Jo Darbyshire, Pink Lake and Samphire, 2021, 120 x 100 cm, oil on canvas.
Jo Darbyshire, Pink Lake and Samphire, 2021, 120 x 100 cm, oil on canvas.

Jo Darbyshire is one of twelve artists selected for and participating in 'Rural Utopias', a program of residencies and exhibitions in rural and remote Western Australia, in which the artists develop new works alongside their host communities, responding to new social, environmental, and historical contexts.

Jo recently presented a collaborative exhibition in Lake Grace which runs 18 June - 3 July (10am - 4pm), and is invigilated by volunteers from the Lake Grace Artists Group.

After each stage of the residency the artist posts an update on the SPACED WA website. Here's an Excerpt from Part 4 of Jo's:

After 4 weeks in Lake Grace on the second stage of my Spaced 4 Residency I opened an exhibition that included artworks by myself and others, personal souvenirs and found objects loaned by community members and documents and quotes from others who worked with me to explore the theme - Rural Utopia/Radical Disappearance.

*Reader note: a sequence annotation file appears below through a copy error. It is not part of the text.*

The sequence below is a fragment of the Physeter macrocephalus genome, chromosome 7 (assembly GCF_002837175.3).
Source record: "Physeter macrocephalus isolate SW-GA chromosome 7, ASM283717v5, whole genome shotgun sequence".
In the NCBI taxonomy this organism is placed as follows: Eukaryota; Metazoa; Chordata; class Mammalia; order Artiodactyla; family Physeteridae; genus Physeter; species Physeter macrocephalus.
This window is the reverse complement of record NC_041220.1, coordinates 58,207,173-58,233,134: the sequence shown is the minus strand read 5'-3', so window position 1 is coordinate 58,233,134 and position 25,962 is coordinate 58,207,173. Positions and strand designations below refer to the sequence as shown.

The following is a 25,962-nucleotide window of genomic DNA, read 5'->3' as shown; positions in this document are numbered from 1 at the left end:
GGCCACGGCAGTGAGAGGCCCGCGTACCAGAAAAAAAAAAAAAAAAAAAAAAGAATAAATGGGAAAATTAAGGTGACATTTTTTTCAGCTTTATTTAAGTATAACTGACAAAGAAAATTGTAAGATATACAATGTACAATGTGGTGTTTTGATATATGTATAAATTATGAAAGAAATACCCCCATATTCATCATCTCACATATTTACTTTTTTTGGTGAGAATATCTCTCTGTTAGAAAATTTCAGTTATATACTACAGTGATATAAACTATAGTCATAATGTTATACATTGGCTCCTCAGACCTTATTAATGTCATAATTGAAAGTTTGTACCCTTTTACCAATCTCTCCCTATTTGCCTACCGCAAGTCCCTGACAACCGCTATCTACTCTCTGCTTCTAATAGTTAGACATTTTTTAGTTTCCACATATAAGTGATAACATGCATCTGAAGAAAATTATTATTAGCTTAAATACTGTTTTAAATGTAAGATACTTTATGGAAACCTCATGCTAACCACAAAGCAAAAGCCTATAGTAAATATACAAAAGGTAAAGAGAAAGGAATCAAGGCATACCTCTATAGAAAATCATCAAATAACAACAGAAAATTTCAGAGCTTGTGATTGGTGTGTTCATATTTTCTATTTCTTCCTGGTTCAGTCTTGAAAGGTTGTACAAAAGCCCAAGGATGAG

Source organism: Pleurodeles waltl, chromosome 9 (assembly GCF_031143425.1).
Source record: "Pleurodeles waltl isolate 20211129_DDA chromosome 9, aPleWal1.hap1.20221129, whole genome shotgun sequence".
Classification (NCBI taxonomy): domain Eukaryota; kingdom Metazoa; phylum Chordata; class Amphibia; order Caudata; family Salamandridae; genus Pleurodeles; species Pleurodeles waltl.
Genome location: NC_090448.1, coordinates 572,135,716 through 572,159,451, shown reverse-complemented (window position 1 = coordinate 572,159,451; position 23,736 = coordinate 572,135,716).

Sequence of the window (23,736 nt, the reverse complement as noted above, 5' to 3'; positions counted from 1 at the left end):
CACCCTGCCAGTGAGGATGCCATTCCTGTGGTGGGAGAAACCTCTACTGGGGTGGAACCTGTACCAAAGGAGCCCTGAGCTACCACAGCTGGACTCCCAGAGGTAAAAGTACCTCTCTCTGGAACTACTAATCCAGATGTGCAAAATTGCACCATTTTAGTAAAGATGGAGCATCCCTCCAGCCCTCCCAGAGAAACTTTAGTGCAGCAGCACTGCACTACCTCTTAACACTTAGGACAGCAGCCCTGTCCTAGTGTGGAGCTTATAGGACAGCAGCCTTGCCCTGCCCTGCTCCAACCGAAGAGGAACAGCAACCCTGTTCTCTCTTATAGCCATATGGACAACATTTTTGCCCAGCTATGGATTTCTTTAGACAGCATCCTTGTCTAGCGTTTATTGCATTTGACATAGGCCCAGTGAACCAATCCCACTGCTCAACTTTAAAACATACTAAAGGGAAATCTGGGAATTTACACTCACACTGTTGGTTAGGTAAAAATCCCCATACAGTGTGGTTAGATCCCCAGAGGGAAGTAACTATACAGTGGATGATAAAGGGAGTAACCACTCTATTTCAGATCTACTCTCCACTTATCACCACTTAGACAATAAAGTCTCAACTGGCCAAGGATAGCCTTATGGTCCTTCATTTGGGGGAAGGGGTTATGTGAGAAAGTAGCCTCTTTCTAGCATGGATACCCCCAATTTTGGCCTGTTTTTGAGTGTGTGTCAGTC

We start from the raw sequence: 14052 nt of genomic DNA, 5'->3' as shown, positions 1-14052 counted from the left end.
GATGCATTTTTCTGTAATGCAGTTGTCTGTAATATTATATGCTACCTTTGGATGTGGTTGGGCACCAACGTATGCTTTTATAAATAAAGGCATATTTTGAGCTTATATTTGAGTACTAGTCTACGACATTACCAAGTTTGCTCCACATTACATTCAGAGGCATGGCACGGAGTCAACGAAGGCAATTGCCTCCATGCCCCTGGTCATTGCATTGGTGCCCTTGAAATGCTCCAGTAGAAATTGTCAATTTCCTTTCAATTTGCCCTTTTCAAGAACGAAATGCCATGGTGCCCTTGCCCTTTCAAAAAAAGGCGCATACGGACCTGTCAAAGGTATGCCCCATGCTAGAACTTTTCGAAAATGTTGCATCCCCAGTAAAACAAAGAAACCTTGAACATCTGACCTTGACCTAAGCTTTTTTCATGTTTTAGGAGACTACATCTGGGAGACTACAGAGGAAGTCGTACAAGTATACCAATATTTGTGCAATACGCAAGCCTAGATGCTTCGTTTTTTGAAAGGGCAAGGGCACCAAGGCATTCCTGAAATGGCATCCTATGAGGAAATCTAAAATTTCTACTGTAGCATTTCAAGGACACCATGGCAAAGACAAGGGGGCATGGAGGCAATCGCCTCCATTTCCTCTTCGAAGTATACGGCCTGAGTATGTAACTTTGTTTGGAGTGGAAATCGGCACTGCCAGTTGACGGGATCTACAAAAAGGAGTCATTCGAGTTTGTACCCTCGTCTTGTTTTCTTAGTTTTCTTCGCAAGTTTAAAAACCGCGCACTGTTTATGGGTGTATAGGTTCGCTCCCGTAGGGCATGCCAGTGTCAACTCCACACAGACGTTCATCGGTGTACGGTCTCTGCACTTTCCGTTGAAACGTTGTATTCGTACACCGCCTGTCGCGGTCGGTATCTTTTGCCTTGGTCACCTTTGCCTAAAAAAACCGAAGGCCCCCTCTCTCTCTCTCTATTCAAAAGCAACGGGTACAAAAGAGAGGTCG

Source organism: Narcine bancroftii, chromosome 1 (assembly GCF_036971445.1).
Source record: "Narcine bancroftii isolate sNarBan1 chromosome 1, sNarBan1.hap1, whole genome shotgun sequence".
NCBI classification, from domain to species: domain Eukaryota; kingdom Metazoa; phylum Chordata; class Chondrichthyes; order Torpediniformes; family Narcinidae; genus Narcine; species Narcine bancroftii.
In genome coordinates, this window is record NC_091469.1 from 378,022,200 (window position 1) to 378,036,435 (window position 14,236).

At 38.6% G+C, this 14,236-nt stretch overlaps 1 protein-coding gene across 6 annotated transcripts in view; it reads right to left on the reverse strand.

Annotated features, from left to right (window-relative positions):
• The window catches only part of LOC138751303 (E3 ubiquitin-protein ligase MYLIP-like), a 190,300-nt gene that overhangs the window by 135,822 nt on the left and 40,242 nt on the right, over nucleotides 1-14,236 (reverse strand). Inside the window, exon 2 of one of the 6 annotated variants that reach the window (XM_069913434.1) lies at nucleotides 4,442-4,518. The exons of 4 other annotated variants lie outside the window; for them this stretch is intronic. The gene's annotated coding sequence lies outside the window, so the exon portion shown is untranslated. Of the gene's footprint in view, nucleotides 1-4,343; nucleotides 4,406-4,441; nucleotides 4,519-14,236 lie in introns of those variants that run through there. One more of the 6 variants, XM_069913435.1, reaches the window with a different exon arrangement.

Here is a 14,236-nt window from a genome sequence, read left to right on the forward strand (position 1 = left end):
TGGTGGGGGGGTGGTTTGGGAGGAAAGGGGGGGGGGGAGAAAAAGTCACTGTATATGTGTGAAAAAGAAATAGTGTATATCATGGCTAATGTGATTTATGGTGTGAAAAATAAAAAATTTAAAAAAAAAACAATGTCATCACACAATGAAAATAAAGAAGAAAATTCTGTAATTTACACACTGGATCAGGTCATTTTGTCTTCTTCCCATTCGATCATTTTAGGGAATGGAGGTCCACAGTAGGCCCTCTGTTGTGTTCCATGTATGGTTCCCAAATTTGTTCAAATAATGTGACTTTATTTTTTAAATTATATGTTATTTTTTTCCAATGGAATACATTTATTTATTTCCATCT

This project began by asking the question ‘what has disappeared or is disappearing from Lake Grace?’ and I aimed to build the exhibition, with the community, slowly over the 4 weeks, as more and more information became available or was contributed.

I started by displaying a text taken from the book Like Nothing Else on this Earth - a Literary History of the Wheatbelt (2017), by Tony Hughes d’Aeth, which explored the radical change in the landscape of the Wheatbelt - 50 million acres of bush were cleared by 1970 and only 7% of original vegetation remains.

I also started by presenting research about the Aboriginal history of the area as I was particularly interested in asking questions about the seeming disappearance of Aboriginal history.

Read more about Jo Darbyshire's Rural Utopia.

Read more about Jo and view some of her works.